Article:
- brings together orders of Security Tokens and/or Crypto Contracts of multiple buyers and sellers or parties of the contracts; and
- uses established, non-discretionary methods under which orders for Security Tokens and/or Crypto Contracts interact with each other and the buyers and sellers or parties entering the orders agree to the terms of a trade.
Staff Notice 21-329 suggests that no centralized marketplace is involved when a digital ledger (such as blockchain) is used to record “trades” agreed between parties. However, the staff notice is clear that if multiple buyers and sellers or parties are brought together on a third-party facility, and the interaction of orders results in a trade, that facility constitutes a marketplace.
Dealer Platforms - Registration
Staff Notice 21-329 indicates the registration requirements for Dealer Platforms will depend on the nature of its activities. For those that only facilitate distributions or the trading of Security Tokens in reliance on prospectus exemptions and do not offer margin or leverage, registration as an exempt market dealer, or in some cases, as a restricted dealer, may be appropriate. Dealer Platforms may not offer margin or leverage for Security Tokens unless they are registered as full investment dealers and are IIROC members.
Dealer Platforms that trade Crypto Contracts are expected to be registered in an appropriate dealer category, and where they trade or solicit trades for individual retail investors, they will generally be expected to be registered as investment dealers and be IIROC members.
Marketplace Platforms - Registration
Similar to the regulation of alternative trading systems, a Marketplace Platform must operate under the oversight of the CSA and IIROC. The concepts outlined in National Instrument 21-101 Marketplace Operation (NI 21-101), National Instrument 23-101 Trading Rules (NI 23-101) and National Instrument 23-103 Electronic Trading and Direct Electronic Access to Marketplaces (NI 23-103) will generally apply to Marketplace Platforms. In addition, trading on Marketplace Platforms will be subject to market integrity requirements, such as IIROC’s Universal Market Integrity Rules, with certain modifications as appropriate to accommodate the novel aspects of CTPs.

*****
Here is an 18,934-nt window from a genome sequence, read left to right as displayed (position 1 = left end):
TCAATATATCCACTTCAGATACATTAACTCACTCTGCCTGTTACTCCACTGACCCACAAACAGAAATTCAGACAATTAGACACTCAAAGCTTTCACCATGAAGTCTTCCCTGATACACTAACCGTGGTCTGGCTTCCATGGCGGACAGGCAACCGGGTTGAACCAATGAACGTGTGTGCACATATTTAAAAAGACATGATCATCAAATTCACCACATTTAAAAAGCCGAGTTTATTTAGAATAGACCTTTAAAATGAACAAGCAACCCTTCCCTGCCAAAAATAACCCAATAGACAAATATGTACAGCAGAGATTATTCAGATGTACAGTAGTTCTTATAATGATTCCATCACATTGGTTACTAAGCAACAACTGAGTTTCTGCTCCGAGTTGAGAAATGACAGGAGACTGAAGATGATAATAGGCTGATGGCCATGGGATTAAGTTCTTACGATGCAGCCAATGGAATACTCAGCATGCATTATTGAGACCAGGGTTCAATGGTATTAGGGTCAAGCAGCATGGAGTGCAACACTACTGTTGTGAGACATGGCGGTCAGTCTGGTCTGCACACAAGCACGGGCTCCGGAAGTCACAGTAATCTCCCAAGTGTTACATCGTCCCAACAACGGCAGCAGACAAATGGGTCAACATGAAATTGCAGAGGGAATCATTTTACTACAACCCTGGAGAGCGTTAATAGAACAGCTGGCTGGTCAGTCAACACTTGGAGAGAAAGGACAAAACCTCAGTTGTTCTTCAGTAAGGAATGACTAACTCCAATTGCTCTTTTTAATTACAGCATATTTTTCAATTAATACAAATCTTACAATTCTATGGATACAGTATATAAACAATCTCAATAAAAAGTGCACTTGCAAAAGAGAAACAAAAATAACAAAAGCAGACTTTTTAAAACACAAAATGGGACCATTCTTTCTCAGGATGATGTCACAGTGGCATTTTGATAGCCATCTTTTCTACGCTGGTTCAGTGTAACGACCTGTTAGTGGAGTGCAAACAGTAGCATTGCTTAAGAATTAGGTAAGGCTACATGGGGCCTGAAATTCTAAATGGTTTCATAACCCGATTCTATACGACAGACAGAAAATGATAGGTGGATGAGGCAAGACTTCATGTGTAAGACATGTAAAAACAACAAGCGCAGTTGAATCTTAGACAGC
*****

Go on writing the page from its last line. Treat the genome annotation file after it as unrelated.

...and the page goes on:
Marketplace Platforms that also undertake activities similar to those of Dealer Platforms will be subject to appropriate dealer requirements, as outlined above. The CSA and IIROC noted, however, there would be “flexibility regarding how the requirements will apply” and that the potential exists for customization or tailoring depending upon the specific functions or operational model of the Marketplace Platform in question. A Marketplace Platform that operates as a trading venue only and does not perform any dealer activities would likely not be subject to NI 31-103 Registration Requirements, Exemptions and Ongoing Registrant Obligations and many of the IIROC Dealer Member Rules.
There may be cases where a Marketplace Platform is more appropriately regulated as an exchange. Examples include a Marketplace Platform that trades Security Tokens and regulates issuers of those securities, or regulates and disciplines trading participants other than by merely denying them access to the platform. In this case, the platform may be carrying on the business of an exchange and is expected to seek recognition as an exchange or seek an exemption from the requirements.